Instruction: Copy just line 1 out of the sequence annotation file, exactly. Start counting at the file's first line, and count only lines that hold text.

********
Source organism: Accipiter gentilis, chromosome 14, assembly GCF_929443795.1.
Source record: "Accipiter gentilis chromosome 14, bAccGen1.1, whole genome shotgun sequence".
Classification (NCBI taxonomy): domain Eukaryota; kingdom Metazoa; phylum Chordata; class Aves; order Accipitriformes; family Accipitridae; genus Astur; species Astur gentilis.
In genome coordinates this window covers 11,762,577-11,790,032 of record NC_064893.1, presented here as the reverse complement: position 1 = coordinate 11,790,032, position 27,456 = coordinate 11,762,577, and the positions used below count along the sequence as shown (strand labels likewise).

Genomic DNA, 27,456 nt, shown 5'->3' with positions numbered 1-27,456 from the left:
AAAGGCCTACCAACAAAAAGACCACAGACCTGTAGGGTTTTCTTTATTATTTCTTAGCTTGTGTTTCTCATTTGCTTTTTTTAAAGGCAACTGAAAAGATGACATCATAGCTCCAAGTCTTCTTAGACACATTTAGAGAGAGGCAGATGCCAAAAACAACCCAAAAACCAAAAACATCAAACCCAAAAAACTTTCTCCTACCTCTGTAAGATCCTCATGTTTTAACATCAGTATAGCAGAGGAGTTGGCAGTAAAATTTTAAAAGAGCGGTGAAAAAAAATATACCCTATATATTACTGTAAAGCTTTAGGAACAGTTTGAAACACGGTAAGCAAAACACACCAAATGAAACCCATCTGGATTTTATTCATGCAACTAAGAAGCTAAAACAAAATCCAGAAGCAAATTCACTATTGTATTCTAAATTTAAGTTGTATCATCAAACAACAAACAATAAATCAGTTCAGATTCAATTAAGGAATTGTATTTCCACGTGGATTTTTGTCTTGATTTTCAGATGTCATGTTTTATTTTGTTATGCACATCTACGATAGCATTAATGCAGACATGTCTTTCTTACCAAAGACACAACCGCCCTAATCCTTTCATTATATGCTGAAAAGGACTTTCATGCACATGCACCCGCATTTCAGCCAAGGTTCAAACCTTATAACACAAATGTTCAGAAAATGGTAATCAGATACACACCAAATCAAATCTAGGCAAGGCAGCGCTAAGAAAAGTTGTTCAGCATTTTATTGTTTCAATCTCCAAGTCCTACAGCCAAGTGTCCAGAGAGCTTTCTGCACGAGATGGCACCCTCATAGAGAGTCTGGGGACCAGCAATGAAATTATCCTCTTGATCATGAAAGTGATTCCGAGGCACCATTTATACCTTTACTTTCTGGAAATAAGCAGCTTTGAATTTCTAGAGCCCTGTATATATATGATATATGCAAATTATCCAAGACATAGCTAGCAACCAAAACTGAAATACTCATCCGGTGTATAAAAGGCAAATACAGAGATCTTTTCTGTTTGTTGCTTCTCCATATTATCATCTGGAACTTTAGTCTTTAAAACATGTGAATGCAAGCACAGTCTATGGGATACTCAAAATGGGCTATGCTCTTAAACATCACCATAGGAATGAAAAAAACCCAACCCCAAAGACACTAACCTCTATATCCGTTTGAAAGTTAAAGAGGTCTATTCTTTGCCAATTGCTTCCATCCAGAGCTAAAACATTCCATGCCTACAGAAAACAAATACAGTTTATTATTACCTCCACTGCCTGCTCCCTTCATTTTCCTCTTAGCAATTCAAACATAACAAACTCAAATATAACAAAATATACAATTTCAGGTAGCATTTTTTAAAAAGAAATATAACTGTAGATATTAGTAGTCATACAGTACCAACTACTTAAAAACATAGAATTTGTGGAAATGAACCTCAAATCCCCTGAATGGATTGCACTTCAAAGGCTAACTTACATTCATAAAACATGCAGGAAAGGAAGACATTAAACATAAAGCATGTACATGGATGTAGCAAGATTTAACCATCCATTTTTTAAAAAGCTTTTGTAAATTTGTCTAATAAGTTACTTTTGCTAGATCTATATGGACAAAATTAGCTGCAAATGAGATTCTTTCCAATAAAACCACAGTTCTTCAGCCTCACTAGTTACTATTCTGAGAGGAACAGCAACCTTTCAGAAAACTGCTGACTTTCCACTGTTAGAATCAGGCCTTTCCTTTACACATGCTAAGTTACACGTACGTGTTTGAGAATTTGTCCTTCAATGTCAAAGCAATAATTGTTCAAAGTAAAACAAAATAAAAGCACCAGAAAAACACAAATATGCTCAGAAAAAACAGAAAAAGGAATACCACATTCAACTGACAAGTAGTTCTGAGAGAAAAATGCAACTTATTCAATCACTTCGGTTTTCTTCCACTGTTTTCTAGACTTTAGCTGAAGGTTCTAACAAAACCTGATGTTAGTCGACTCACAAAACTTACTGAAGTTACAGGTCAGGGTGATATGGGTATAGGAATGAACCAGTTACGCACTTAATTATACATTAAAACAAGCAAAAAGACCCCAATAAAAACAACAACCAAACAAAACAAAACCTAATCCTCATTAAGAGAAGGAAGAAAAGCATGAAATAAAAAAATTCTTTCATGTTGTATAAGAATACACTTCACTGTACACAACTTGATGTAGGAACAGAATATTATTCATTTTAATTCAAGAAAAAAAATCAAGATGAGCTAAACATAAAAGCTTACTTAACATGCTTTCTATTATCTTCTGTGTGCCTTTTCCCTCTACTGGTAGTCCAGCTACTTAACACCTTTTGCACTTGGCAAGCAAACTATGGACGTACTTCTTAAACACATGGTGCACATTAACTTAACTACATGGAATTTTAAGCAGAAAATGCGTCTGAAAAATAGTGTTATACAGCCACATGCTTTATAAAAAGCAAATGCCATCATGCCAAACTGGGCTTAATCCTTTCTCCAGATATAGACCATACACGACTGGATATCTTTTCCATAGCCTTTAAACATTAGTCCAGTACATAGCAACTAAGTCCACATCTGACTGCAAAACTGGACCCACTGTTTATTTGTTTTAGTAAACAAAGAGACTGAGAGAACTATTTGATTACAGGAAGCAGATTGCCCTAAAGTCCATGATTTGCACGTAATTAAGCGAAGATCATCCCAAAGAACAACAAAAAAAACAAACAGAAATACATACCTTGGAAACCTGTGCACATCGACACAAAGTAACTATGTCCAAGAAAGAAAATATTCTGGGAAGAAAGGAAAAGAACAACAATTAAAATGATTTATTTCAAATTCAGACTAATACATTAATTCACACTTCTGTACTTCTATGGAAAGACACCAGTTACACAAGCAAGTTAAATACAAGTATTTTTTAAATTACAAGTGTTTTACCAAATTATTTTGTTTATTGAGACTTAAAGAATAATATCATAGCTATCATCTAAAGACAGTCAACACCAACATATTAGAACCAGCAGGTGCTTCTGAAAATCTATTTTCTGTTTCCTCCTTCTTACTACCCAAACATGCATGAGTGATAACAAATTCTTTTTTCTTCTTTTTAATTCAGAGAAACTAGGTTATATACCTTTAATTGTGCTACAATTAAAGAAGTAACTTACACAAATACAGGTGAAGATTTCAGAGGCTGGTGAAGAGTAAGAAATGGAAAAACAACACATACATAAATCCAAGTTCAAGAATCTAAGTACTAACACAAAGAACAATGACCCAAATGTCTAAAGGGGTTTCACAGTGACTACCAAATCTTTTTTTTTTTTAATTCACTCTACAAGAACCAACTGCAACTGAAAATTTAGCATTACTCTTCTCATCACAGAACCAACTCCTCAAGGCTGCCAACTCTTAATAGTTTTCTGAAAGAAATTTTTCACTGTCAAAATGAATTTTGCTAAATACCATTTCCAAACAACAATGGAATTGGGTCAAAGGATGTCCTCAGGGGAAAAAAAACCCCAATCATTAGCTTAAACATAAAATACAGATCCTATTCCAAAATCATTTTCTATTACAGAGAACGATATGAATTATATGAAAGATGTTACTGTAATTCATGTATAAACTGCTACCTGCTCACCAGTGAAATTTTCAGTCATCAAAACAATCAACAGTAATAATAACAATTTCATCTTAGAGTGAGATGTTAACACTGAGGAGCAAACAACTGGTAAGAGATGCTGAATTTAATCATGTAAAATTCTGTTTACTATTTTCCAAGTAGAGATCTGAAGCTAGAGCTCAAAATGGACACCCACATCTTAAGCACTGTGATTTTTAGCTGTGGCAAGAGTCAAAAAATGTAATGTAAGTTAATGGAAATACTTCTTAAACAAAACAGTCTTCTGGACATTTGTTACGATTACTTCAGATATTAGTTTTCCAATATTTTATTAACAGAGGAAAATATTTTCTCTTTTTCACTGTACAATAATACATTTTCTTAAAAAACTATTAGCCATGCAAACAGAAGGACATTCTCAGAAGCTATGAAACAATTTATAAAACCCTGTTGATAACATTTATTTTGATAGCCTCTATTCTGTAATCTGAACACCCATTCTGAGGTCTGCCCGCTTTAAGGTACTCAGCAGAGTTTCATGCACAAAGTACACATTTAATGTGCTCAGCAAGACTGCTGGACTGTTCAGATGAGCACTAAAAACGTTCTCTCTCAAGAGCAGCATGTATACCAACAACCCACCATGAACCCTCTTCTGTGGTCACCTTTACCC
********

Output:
Source organism: Accipiter gentilis, chromosome 14, assembly GCF_929443795.1.